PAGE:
In FastGRNN: A Fast, Accurate, Stable and Tiny Kilobyte Sized Gated Recurrent Neural Network—being presented at the 32nd Conference on Neural Information Processing Systems (NeurIPS 2018) in Montreal, Canada—Aditya Kusupati, Prateek Jain, and Manik Varma of Microsoft Research India, along with Manish Singh of the Indian Institute of Technology Delhi and Kush Bhatia and Ashish Kumar of the University of California, Berkeley, introduce innovative new architectures for efficient RNN training and prediction on severely resource-constrained IoT devices too tiny to hold existing RNN models.

FastGRNN stands for Fast, Accurate, Stable and Tiny Gated Recurrent Neural Network algorithm, designed to address the twin RNN limitations of inaccurate training and inefficient prediction. It turns out that FastGRNN matches the accuracies and training times of state-of-the-art unitary and gated RNNs but has significantly lower prediction costs. Models range from 1 to 6 KB for real-world applications.

“We asked ourselves, how can we get machine learning to actually run on such severely resource-constrained microcontrollers and IoT devices,” recalled India’s EdgeML team member and Principal Researcher Manik Varma. “The traditional IoT paradigm has been that these devices have been too weak to do AI, so everyone thought that all the data had to be sent to the cloud and all the decision making would happen there. But, unfortunately, this traditional paradigm cannot address lots of critical scenarios where you need to make decisions on the device itself.”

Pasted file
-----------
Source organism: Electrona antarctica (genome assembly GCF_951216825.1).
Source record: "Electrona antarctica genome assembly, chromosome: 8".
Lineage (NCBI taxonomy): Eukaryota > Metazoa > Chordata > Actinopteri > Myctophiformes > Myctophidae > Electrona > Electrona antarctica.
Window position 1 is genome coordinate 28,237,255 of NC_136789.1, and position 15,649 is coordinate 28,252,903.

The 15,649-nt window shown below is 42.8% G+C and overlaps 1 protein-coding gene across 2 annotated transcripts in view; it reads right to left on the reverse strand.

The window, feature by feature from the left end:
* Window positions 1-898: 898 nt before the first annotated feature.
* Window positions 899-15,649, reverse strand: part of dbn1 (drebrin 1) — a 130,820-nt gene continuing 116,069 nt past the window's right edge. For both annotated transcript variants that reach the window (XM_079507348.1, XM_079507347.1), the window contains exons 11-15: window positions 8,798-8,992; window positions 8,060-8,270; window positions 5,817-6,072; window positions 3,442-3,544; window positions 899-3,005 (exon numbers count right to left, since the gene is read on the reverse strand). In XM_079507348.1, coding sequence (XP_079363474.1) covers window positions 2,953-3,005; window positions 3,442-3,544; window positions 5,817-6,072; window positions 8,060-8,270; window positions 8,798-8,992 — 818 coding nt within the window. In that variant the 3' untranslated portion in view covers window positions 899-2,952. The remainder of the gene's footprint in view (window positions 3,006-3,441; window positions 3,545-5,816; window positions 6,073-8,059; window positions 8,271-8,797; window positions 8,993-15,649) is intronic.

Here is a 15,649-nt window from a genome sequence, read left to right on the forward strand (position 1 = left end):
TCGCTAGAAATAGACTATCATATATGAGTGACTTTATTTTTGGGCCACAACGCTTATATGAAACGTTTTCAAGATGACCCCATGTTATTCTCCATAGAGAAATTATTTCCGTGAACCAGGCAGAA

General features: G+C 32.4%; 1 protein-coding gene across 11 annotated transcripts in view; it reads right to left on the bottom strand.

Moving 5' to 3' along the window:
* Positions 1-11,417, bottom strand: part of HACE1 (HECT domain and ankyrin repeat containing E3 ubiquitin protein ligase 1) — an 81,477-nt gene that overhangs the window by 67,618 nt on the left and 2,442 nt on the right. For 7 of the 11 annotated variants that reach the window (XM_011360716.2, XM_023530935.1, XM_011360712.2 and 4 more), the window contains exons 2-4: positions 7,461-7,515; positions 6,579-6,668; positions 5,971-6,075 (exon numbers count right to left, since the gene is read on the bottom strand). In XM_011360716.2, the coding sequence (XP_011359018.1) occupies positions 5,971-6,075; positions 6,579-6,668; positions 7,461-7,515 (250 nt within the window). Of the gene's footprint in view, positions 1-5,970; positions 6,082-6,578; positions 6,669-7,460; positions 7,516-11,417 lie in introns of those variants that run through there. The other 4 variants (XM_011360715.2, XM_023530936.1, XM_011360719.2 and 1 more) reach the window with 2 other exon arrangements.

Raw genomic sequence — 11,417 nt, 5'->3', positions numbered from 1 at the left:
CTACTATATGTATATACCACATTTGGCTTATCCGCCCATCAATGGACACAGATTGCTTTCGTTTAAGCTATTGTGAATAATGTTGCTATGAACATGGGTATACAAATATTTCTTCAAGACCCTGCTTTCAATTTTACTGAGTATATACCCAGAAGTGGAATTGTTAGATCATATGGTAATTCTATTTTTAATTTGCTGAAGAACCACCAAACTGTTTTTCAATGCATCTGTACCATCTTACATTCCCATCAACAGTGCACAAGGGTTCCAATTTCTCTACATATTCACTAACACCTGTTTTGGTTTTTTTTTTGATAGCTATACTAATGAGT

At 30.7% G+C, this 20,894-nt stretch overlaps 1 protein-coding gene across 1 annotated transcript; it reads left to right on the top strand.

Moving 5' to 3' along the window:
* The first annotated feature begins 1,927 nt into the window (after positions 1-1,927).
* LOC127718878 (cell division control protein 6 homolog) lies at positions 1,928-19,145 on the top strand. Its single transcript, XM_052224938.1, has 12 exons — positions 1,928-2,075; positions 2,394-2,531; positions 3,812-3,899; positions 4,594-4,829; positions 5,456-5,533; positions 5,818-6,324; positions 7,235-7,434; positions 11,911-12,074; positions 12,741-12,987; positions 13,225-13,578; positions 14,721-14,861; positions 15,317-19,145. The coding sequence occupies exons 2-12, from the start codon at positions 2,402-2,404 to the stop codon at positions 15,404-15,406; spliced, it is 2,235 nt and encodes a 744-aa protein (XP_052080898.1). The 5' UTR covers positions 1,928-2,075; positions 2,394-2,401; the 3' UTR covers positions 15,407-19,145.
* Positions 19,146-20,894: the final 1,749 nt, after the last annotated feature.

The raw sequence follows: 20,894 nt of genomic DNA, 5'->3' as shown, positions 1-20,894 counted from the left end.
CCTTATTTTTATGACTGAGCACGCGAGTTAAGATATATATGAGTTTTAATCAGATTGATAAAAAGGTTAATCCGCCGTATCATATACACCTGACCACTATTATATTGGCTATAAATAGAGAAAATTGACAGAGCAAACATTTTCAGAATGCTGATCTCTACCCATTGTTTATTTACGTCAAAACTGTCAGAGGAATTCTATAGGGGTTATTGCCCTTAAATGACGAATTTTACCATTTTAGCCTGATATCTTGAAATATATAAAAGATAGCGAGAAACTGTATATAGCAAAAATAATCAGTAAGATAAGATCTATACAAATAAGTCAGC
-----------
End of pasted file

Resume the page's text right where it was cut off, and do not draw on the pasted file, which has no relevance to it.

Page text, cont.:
The team set out to conquer the four challenge areas presented by localizing machine learning on the microcontroller itself: bandwidth, latency, power, and privacy/security.

They had started this project roughly two years ago and turned heads at ICML 2017 when they published two papers (Bonsai and ProtoNN) showing how they had managed to deploy traditional machine learning on the world’s tiniest devices—microcontrollers smaller than a grain of rice, such as the ARM Cortex M0 with just 2 KB of RAM, and miniscule IoT boards, such as the Arduino Pro Mini, based on an 8-bit Atmel ATmega328P microcontroller operating at 8 MHz without any floating point support in hardware, with 2 KB RAM and 32 KB read-only flash memory.

It may have been the first time anyone in the world had gone so small with machine learning—and it got some serious attention.

“We are tackling critical scenarios beyond the pale of the traditional IoT paradigm, where it is not feasible to transmit sensor data to the cloud due to latency, bandwidth, energy, privacy, or security concerns and where the decision making needs to happen locally on the IoT edge or endpoint device itself.” – Manik Varma

Intent on building upon the success, the team intensified its focus on the more challenging problem of deep learning. In an IoT world, almost everything happening takes the form of a time series. Think of the case of a moisture sensor embedded in the soil on a farm taking periodic readings on water moisture at a specific location; based on a series of chronological readings, it would make a decision on whether to irrigate that particular location. The state of the art for analyzing time series is RNNs. And so, they started looking at leading RNNs as a way of solving the size and resource problem.

Honest, Abe – they’re tiny! One of the chips on which the EdgeML team is deploying its ML algorithms, sitting atop a Lincoln penny.